Better World Campaign Builds Support, Understanding for UN Efforts

By Cuttino, Phyllis | UN Chronicle, Winter 1999 | Go to article overview
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Better World Campaign Builds Support, Understanding for UN Efforts


Cuttino, Phyllis, UN Chronicle


In September 1997, businessman and philanthropist R. E. (Ted) Turner made an historic gift of $1 billion in support of the United Nations and its global goals. He chose to channel his global commitment toward the United Nations because it remains the primary international forum for peace and progress.

To administer the gift, to be funded in 10 annual installments valued at $100 million each, the United Nations Foundation (UNF) and its sister organization--the Better World Fund (BWF)--were created to support the United Nations goals and objectives, with special emphasis on economic, social, environmental and humanitarian causes, and its efforts on behalf of the environment, population stabilization and children's health. BWF promotes the United Nations and supports activities designed to educate the global public about United Nations work, its importance in the world and its proud record of accomplishments.

During the first 12 months of operation, primary emphasis was placed on the establishment of UNF's grant-making programme in support of UN development assistance efforts on key global challenges--children's health, population and women, and the environment.

In 1999, while the grant-making programme has been expanded and fundraising initiatives have begun, special efforts have been made through BWF to "tell the UN story". Most importantly, the Better World Campaign (BWC), a BWF programmatic initiative, was launched in early 1999 to help educate the public and leaders in the United States about the important work of the United Nations.

Special emphasis and urgency have been given to the issue of United States arrears to the United Nations and the importance of all nations honouring their commitments to the Organization. The United Nations Association of the United States of America (UNA-USA) has been a special partner in the campaign, given its long-standing leadership in grass-roots public education.

Together with UNA-USA and organizations like the Emergency Coalition for Financial Support of the United Nations, BWC worked to bring nationwide attention to the issue of the United States' debt to the United Nations and the vital role played by the United Nations around the world. These efforts included broad-based outreach in various locations across the country, educational efforts aimed at policy makers in the United States Administration and Congress, paid advertising about the UN role and accomplishments, and an array of events highlighting key UN activities. In addition, extensive outreach was done to editorial boards across the United States, led by Tim Wirth, President of UNF/BWF, and Bill Luers, President of UNA-USA.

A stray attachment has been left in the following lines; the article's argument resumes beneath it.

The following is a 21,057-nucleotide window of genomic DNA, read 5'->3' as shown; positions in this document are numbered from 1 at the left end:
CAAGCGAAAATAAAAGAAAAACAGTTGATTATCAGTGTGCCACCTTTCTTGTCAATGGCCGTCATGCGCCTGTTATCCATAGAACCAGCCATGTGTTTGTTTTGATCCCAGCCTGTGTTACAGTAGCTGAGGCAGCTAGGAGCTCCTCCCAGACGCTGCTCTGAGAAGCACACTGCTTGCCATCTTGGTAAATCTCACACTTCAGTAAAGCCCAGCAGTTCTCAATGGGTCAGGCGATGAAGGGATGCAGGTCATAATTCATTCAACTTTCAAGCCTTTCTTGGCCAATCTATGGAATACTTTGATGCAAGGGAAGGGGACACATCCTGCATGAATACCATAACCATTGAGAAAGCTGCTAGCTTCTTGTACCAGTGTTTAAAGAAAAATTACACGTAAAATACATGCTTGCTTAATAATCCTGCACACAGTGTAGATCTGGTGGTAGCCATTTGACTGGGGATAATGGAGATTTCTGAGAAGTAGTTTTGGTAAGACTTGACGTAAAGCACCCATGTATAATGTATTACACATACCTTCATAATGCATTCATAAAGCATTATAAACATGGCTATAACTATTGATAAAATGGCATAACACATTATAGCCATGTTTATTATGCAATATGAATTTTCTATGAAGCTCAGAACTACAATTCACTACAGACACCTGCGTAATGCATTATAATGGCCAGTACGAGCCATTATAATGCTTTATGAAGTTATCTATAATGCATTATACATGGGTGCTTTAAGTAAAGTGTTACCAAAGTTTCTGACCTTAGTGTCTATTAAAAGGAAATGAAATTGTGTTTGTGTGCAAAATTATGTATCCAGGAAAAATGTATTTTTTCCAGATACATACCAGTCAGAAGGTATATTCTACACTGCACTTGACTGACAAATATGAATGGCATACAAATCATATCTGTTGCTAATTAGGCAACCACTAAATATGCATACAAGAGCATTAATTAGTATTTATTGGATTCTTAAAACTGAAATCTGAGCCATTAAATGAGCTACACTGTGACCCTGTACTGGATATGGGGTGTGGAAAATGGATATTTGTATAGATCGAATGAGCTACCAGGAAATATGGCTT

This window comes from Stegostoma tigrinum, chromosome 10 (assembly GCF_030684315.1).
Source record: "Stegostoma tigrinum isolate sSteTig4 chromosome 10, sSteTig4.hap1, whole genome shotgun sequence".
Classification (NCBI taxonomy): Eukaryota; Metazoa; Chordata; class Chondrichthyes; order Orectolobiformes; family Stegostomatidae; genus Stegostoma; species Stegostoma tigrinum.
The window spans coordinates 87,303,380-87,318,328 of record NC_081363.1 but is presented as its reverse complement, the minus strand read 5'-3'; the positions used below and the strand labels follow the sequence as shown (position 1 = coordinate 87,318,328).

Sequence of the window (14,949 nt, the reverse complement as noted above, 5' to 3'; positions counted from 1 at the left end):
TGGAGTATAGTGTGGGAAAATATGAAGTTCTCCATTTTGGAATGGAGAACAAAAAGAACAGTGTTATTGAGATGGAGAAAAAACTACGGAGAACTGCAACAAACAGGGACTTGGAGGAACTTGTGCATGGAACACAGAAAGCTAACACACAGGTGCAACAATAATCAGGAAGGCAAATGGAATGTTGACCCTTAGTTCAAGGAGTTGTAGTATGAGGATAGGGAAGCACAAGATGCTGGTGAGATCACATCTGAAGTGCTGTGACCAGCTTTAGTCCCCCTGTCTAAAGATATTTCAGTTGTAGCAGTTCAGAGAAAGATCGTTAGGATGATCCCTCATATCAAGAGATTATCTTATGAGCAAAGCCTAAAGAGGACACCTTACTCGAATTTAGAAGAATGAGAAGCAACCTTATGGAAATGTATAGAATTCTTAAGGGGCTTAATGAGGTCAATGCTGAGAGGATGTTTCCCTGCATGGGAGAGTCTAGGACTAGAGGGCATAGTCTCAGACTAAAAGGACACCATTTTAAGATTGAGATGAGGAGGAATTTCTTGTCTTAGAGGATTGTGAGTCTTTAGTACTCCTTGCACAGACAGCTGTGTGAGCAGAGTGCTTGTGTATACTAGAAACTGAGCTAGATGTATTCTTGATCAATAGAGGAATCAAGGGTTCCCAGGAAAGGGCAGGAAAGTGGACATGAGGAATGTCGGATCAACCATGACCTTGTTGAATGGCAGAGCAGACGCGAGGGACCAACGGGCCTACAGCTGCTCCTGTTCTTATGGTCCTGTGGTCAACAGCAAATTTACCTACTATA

To help inform campaign efforts, extensive opinion research was conducted in 1998 and 1999 to gauge public attitudes and understanding related to the United Nations. In various focus groups, it was learned that a variety of segments of the United States' public support the basic goals and objectives of the United Nations, but public understanding of UN accomplishments is almost non-existent.

In general, most members of the public do not obtain great deal of information about the United Nations except for crisis situations. Broad national polling that was conducted later in 1999 reinforced these findings. A national survey commissioned by BWC found strong support among American voters for the United Nations-- 72 per cent viewed the United Nations favourably, compared to 78 per cent for the North Atlantic Treaty Organization, 68 per cent for the United Nations Children's Fund, 65 per cent for the World Health Orga-nization and 54 per cent for the United States Congress. Results of the polling are available from BWC.

Throughout the public education campaign, special efforts have been made to broaden the roster of organizations that work with and support the United Nations. In particular, the campaign put concerted emphasis on outreach to business and academic communities, faith leaders, labour organizations and local political and community leaders.

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